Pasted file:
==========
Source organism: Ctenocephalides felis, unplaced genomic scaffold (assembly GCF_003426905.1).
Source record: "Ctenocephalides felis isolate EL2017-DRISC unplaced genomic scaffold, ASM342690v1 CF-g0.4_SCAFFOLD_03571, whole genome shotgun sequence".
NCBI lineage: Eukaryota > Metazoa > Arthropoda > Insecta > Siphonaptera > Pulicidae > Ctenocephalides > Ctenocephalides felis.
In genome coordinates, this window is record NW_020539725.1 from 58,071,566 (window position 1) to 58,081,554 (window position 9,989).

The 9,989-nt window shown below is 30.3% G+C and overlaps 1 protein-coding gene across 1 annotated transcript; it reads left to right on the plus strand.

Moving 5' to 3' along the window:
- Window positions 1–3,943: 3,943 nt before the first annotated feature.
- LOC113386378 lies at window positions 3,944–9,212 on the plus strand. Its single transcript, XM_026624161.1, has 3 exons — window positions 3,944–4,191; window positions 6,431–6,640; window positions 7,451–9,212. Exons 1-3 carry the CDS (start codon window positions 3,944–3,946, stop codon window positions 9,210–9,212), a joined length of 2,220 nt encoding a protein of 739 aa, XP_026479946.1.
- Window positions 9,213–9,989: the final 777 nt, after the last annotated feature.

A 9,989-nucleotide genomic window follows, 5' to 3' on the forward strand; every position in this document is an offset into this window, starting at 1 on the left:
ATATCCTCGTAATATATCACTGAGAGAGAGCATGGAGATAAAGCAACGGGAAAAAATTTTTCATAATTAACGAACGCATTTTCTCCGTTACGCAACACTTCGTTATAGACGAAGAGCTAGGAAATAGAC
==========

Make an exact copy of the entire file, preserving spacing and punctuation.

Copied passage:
Source organism: Ctenocephalides felis, unplaced genomic scaffold (assembly GCF_003426905.1).
Source record: "Ctenocephalides felis isolate EL2017-DRISC unplaced genomic scaffold, ASM342690v1 CF-g0.4_SCAFFOLD_03571, whole genome shotgun sequence".
NCBI lineage: Eukaryota > Metazoa > Arthropoda > Insecta > Siphonaptera > Pulicidae > Ctenocephalides > Ctenocephalides felis.
In genome coordinates, this window is record NW_020539725.1 from 58,071,566 (window position 1) to 58,081,554 (window position 9,989).

The 9,989-nt window shown below is 30.3% G+C and overlaps 1 protein-coding gene across 1 annotated transcript; it reads left to right on the plus strand.

Moving 5' to 3' along the window:
- Window positions 1–3,943: 3,943 nt before the first annotated feature.
- LOC113386378 lies at window positions 3,944–9,212 on the plus strand. Its single transcript, XM_026624161.1, has 3 exons — window positions 3,944–4,191; window positions 6,431–6,640; window positions 7,451–9,212. Exons 1-3 carry the CDS (start codon window positions 3,944–3,946, stop codon window positions 9,210–9,212), a joined length of 2,220 nt encoding a protein of 739 aa, XP_026479946.1.
- Window positions 9,213–9,989: the final 777 nt, after the last annotated feature.

A 9,989-nucleotide genomic window follows, 5' to 3' on the forward strand; every position in this document is an offset into this window, starting at 1 on the left:
ATATCCTCGTAATATATCACTGAGAGAGAGCATGGAGATAAAGCAACGGGAAAAAATTTTTCATAATTAACGAACGCATTTTCTCCGTTACGCAACACTTCGTTATAGACGAAGAGCTAGGAAATAGAC